We propose a mechanism to solve the missing pulsar problem, a puzzle created by the failed expectation to observe a large number of pulsars within the distance of 10 pc of the galactic center. Pulse observations of the magnetar SGR J1745-2900 indicate that magnetar formation should be efficient in the center of the galaxy, so the low abundance observed in the region underlines that some suppression effect must be operating that leads to short-lived magnetars. The proposed mechanism is based on the idea that if magnetars created in the galaxy center are hybrid stars with a core of quark matter in the so-called magnetic dual chiral density wave phase, their exposure to γ-ray burst radiation produce hybridized modes of photons and axions, known as axion-polaritons, which contribute to the magnetar mass and induce its collapse into a black hole.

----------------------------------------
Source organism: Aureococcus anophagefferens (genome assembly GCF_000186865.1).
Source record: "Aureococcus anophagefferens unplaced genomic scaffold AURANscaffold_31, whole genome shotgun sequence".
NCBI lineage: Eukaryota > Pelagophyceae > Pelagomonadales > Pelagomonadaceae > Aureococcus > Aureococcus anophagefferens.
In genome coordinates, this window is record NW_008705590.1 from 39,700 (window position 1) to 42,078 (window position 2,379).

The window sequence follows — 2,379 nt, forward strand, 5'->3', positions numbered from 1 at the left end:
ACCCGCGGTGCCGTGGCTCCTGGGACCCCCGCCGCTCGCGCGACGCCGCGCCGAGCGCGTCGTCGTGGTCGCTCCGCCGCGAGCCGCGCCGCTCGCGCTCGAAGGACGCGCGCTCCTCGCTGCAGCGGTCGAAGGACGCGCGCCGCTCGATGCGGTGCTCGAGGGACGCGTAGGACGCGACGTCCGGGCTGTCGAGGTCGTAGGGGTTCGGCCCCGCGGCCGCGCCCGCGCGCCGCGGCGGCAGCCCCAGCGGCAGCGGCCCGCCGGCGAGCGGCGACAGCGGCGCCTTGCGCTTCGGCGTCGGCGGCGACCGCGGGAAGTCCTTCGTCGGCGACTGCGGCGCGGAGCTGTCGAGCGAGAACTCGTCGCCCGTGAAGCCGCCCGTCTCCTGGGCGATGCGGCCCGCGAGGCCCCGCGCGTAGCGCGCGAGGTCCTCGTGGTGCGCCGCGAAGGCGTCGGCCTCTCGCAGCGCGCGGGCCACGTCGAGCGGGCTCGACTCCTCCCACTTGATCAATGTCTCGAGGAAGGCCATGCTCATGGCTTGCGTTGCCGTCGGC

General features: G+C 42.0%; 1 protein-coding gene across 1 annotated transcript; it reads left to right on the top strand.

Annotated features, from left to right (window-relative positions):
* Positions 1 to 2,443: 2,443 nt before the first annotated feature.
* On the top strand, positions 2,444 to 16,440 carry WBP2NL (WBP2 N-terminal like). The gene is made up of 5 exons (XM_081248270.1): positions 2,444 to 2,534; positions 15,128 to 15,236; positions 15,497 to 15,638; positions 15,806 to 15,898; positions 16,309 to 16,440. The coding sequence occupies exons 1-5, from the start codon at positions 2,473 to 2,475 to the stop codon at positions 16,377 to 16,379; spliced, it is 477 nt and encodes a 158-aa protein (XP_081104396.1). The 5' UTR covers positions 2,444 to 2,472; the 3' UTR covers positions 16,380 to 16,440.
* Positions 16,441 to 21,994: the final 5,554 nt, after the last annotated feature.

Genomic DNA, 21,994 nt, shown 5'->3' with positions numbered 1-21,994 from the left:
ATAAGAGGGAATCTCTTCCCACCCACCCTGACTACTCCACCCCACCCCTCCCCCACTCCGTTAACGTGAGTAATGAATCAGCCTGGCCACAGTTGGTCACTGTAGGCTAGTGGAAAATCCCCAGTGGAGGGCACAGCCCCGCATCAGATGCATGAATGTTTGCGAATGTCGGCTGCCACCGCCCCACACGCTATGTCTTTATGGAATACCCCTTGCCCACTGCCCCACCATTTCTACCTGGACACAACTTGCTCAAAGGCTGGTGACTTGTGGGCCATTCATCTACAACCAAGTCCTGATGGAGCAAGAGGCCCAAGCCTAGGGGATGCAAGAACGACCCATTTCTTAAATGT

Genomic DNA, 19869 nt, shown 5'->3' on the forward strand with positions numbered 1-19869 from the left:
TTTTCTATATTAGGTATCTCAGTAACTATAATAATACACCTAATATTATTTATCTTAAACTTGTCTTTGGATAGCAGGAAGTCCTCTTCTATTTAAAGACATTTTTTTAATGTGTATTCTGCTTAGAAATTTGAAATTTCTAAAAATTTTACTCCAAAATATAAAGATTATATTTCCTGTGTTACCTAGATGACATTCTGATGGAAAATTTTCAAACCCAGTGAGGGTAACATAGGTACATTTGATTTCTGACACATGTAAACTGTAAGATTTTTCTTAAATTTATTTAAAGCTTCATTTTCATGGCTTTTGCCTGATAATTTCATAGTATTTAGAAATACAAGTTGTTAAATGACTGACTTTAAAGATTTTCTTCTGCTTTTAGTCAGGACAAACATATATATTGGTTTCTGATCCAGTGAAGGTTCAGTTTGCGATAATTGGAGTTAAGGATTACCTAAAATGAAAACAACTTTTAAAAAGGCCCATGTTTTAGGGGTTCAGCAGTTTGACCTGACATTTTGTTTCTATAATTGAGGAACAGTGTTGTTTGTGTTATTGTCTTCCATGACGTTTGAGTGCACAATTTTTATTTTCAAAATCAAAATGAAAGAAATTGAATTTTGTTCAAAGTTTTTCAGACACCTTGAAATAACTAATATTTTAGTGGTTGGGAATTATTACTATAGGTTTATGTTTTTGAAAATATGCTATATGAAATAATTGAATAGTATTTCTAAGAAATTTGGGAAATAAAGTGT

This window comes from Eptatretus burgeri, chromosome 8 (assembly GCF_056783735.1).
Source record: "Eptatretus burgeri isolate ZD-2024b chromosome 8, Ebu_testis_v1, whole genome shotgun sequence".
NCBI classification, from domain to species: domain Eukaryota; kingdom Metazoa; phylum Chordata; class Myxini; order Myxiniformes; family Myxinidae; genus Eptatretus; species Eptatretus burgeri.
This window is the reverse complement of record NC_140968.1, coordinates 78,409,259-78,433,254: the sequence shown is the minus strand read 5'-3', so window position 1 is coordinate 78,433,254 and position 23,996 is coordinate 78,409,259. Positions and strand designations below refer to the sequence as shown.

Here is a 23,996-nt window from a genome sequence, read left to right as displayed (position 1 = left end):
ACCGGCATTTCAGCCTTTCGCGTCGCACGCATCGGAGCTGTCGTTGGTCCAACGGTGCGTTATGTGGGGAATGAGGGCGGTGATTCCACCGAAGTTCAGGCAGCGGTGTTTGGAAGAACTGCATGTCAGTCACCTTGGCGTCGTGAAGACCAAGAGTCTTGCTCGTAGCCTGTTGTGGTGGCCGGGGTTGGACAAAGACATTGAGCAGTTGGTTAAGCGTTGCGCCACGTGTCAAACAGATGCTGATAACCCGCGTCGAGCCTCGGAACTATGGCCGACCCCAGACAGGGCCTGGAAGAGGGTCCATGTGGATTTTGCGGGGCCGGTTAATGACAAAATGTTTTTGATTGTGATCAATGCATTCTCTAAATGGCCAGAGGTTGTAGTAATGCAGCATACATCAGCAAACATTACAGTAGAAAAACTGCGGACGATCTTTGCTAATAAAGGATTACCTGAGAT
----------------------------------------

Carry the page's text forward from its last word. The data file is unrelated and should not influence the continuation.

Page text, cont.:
Ferrer, Efrain J., and Vivian de la Incera. 2020. “Axion-Polariton in Dense Quark Matter: A Solution to the Missing Pulsar Problem.” ArXiv:2010.02314 [Astro-Ph, Physics:Hep-Ph, Physics:Nucl-Th], October. http://arxiv.org/abs/2010.02314.